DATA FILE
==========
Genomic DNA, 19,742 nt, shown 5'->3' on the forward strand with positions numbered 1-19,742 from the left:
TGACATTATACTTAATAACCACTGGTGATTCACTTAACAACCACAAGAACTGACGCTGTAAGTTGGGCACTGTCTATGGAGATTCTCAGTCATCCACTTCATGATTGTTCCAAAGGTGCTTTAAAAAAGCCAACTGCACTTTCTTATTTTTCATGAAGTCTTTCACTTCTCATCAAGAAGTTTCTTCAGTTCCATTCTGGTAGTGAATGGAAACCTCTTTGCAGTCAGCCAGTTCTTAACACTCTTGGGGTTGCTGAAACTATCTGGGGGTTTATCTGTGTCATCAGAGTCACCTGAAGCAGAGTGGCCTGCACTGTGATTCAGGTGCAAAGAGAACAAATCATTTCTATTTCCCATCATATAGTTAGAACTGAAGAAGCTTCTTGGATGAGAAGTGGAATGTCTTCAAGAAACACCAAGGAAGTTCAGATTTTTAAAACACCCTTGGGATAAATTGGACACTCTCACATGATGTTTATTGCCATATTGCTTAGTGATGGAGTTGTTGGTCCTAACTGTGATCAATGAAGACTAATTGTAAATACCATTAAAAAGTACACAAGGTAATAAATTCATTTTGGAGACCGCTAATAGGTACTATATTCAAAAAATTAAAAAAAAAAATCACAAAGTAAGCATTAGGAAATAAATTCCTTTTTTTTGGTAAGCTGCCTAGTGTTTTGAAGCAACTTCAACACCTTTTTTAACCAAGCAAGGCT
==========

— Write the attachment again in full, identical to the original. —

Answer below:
Genomic DNA, 19,742 nt, shown 5'->3' on the forward strand with positions numbered 1-19,742 from the left:
TGACATTATACTTAATAACCACTGGTGATTCACTTAACAACCACAAGAACTGACGCTGTAAGTTGGGCACTGTCTATGGAGATTCTCAGTCATCCACTTCATGATTGTTCCAAAGGTGCTTTAAAAAAGCCAACTGCACTTTCTTATTTTTCATGAAGTCTTTCACTTCTCATCAAGAAGTTTCTTCAGTTCCATTCTGGTAGTGAATGGAAACCTCTTTGCAGTCAGCCAGTTCTTAACACTCTTGGGGTTGCTGAAACTATCTGGGGGTTTATCTGTGTCATCAGAGTCACCTGAAGCAGAGTGGCCTGCACTGTGATTCAGGTGCAAAGAGAACAAATCATTTCTATTTCCCATCATATAGTTAGAACTGAAGAAGCTTCTTGGATGAGAAGTGGAATGTCTTCAAGAAACACCAAGGAAGTTCAGATTTTTAAAACACCCTTGGGATAAATTGGACACTCTCACATGATGTTTATTGCCATATTGCTTAGTGATGGAGTTGTTGGTCCTAACTGTGATCAATGAAGACTAATTGTAAATACCATTAAAAAGTACACAAGGTAATAAATTCATTTTGGAGACCGCTAATAGGTACTATATTCAAAAAATTAAAAAAAAAAATCACAAAGTAAGCATTAGGAAATAAATTCCTTTTTTTTGGTAAGCTGCCTAGTGTTTTGAAGCAACTTCAACACCTTTTTTAACCAAGCAAGGCT